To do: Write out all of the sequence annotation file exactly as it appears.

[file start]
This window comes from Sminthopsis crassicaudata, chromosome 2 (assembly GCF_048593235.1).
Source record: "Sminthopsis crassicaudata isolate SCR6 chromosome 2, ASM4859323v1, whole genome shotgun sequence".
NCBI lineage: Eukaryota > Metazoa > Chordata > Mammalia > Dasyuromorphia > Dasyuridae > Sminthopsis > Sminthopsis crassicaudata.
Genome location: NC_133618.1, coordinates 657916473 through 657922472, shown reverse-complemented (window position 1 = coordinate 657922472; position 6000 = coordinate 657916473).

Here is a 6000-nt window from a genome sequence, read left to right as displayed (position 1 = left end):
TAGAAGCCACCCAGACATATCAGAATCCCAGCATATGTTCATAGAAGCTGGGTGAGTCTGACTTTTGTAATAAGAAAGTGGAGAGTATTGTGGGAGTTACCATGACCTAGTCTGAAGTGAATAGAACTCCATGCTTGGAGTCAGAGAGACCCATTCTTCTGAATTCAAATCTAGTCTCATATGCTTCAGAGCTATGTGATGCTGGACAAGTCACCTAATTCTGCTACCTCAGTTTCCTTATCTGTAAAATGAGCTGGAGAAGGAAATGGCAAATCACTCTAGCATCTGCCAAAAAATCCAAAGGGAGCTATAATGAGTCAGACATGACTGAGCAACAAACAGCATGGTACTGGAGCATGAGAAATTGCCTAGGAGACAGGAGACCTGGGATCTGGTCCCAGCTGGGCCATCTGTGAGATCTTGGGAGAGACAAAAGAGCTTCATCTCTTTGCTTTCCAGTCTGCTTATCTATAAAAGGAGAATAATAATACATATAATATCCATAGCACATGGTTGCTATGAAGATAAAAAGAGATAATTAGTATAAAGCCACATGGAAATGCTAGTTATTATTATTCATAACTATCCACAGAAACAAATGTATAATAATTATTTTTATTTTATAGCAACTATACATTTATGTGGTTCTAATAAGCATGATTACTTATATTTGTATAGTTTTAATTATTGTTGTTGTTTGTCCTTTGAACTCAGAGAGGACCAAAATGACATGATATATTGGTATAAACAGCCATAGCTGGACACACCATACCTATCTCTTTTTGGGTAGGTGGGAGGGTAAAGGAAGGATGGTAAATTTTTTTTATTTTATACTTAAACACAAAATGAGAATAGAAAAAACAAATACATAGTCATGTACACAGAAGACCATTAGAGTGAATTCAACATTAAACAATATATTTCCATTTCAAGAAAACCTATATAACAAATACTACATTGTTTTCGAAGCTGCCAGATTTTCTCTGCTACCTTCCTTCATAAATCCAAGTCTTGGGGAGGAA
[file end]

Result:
This window comes from Sminthopsis crassicaudata, chromosome 2 (assembly GCF_048593235.1).
Source record: "Sminthopsis crassicaudata isolate SCR6 chromosome 2, ASM4859323v1, whole genome shotgun sequence".
NCBI lineage: Eukaryota > Metazoa > Chordata > Mammalia > Dasyuromorphia > Dasyuridae > Sminthopsis > Sminthopsis crassicaudata.
Genome location: NC_133618.1, coordinates 657916473 through 657922472, shown reverse-complemented (window position 1 = coordinate 657922472; position 6000 = coordinate 657916473).

Here is a 6000-nt window from a genome sequence, read left to right as displayed (position 1 = left end):
TAGAAGCCACCCAGACATATCAGAATCCCAGCATATGTTCATAGAAGCTGGGTGAGTCTGACTTTTGTAATAAGAAAGTGGAGAGTATTGTGGGAGTTACCATGACCTAGTCTGAAGTGAATAGAACTCCATGCTTGGAGTCAGAGAGACCCATTCTTCTGAATTCAAATCTAGTCTCATATGCTTCAGAGCTATGTGATGCTGGACAAGTCACCTAATTCTGCTACCTCAGTTTCCTTATCTGTAAAATGAGCTGGAGAAGGAAATGGCAAATCACTCTAGCATCTGCCAAAAAATCCAAAGGGAGCTATAATGAGTCAGACATGACTGAGCAACAAACAGCATGGTACTGGAGCATGAGAAATTGCCTAGGAGACAGGAGACCTGGGATCTGGTCCCAGCTGGGCCATCTGTGAGATCTTGGGAGAGACAAAAGAGCTTCATCTCTTTGCTTTCCAGTCTGCTTATCTATAAAAGGAGAATAATAATACATATAATATCCATAGCACATGGTTGCTATGAAGATAAAAAGAGATAATTAGTATAAAGCCACATGGAAATGCTAGTTATTATTATTCATAACTATCCACAGAAACAAATGTATAATAATTATTTTTATTTTATAGCAACTATACATTTATGTGGTTCTAATAAGCATGATTACTTATATTTGTATAGTTTTAATTATTGTTGTTGTTTGTCCTTTGAACTCAGAGAGGACCAAAATGACATGATATATTGGTATAAACAGCCATAGCTGGACACACCATACCTATCTCTTTTTGGGTAGGTGGGAGGGTAAAGGAAGGATGGTAAATTTTTTTTATTTTATACTTAAACACAAAATGAGAATAGAAAAAACAAATACATAGTCATGTACACAGAAGACCATTAGAGTGAATTCAACATTAAACAATATATTTCCATTTCAAGAAAACCTATATAACAAATACTACATTGTTTTCGAAGCTGCCAGATTTTCTCTGCTACCTTCCTTCATAAATCCAAGTCTTGGGGAGGAA